Tourism Malaysia

How to negotiate Malaysia’s Kuala Lumpur International Airport

How to negotiate Malaysia’s Kuala Lumpur International Airport

One of the most famous airports in Southeast Asia is Kuala Lumpur International Airport “KLIA” and I always enjoy my flights to and from here as the airport always seems particularly well organised.

Fortunately, all the signs are in English and very clear. I have flown in and out more than a dozen times and only got slightly lost on my first visit, which, to be fair, was after a long flight.

When you arrive, the immigration queues can initially appear dauntingly long, but there’s efficiency in the way arriving passengers are handled.

The queues quickly divide into those holding local passports and those travelling internationally and if you need a visa your journey through passport control is actually quicker than at many other airports, as a computer system already has your details and a quick swipe of your passport generates a cheery, “Welcome to Malaysia!” Other international airports could learn from this.

KLIA is located about 50 kilometres south of Kuala Lumpur. Make no mistake, though, it’s a large airport! To give you an idea of its scale do note it’s 10 times larger than Narita airport, Tokyo and has some rather lovely and unique architecture – which I now know was inspired by both the symbolic Islamic tradition and the abstract, more modern, Malaysian architecture.

KLIA Ticket Counter. Pic: Tourism Malaysia.

KLIA Ticket Counter. Pic: Tourism Malaysia.

It is not only an important airport for its 35 million passengers each year, but it also handles 1.2 millions tons of cargo making it the 14th busiest airport in the world, the 4th largest in Asia by passenger traffic and the 29th by cargo traffic.

The airport, fortunately, never feels crowded because its sheer size provides enough room for everyone to feel as though they have enough personal space – I suspect even the seats in the coffee shops are further apart than in Western airports!


The main terminal was designed to allow as much natural light in as possible (why can’t other airports do that!) which gives a brighter feel with limited artificial lighting. The roof is worth a look up to as well, incidentally, as it features large “cut-outs” of glass, in order to allow natural light to filter in.

The main terminal has three large buildings: the Satellite building (international), the main terminal building and the contact pier (domestic and regional). Malaysia Airlines operates from both terminals while budget carriers like Tiger Airways, AirAsia and Cebu Pacific operate from LCCT.

There are plenty of shops (coffee is everywhere and costs around £3 / US$5) and there is everything from snacks through to full meals in the departure areas. There are also machines dispensing snacks and hot and cold drinks. Many people come from the nearby low cost carrier terminal (LCCT) to KLIA for food and other services if they have enough time between flights.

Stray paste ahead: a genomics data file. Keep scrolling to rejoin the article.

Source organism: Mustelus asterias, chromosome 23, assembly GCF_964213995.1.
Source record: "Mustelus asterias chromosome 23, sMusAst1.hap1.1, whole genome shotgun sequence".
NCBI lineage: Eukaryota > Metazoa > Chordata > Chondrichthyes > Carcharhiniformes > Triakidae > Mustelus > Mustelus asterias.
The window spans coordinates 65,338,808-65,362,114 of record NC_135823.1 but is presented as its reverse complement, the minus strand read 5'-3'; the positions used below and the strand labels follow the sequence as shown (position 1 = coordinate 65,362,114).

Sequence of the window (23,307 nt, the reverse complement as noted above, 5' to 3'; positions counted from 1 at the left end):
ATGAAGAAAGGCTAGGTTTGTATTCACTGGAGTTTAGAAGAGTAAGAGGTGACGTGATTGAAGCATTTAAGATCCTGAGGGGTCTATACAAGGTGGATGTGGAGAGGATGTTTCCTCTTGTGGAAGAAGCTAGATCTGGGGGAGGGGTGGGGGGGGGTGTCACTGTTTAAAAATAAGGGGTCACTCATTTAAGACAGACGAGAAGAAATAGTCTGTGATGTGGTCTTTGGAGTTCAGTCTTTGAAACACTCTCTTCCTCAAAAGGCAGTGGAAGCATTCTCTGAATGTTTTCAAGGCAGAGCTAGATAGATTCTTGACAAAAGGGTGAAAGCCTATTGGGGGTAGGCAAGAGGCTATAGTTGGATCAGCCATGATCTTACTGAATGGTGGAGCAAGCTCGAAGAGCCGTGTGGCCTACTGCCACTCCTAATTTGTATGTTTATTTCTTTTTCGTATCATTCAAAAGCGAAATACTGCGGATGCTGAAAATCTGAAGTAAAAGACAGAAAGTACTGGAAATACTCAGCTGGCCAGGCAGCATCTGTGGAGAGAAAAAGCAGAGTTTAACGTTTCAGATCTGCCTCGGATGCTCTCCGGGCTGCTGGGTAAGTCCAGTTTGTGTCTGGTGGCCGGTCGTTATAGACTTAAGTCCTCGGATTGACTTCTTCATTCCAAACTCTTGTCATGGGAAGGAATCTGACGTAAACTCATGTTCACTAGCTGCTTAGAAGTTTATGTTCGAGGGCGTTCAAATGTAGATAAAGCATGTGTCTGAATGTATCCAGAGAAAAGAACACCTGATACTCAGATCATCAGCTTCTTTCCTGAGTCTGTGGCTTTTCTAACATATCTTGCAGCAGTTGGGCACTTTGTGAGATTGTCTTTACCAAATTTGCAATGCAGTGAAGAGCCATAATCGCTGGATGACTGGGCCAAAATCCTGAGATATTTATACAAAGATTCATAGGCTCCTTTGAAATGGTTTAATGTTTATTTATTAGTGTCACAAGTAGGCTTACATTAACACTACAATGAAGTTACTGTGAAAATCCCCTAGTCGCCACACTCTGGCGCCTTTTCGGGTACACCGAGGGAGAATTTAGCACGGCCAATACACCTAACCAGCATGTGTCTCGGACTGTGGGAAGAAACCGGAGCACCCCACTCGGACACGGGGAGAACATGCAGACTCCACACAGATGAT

Level 2, night. Pic: Tourism Malaysia.

Level 2, night. Pic: Tourism Malaysia.


You will find several shopping areas at KLIA. There are 242 retail shops and 88 food and beverage outlets and that number is expected to increase in the next twelve months. Do look out for any last minute shopping or gifts, as prices, whilst inevitably higher than in the cities are not as high as at many other airports, especially for locally made articles.


Level 2, day. Pic: Tourism Malaysia.

Level 2, day. Pic: Tourism Malaysia.


Ground Transportation

KLIA’s main terminal is well connected with its satellites and terminals by a modern and complimentary Aerotrain (known as an automated people mover). It transports 3,000 passengers per hour at speeds up to 35 mph – not bad. The journey takes less than two minutes and three trains run every five minutes in each direction.

KLIA is well connected by train, bus and taxi, plus connecting services with LCCT. KLIA Transit or KLIA Express train services operate between the city and the airport. The trip takes 28 minutes while the buses (an hour) are more economical but also clean, comfortable and have plenty of luggage space. Those going to Klang Valley can choose a taxi or a limo from the Airport Limo service, just note that between midnight and 5 am a surcharge is applied.

Customers Reviews

KLIA passengers that left reviews on TripAdvisor declared themselves extremely happy and rated the facility with 5 stars. Here’s what they said:

“Fantastic bathroom facilities, large food areas, delicious food and very fast WIFI. Couldn’t have asked for more.”

“I had a very good experience staying at this airport. On top of all, I spent only $16 on bus, shuttle and food over a 12-hours period.”

I agree with them! Airports are often the most difficult part of a journey, but you get the feeling the Malaysians are trying to make their airport as comfortable and as easy to navigate as possible. It’s a great introduction to Malaysia.

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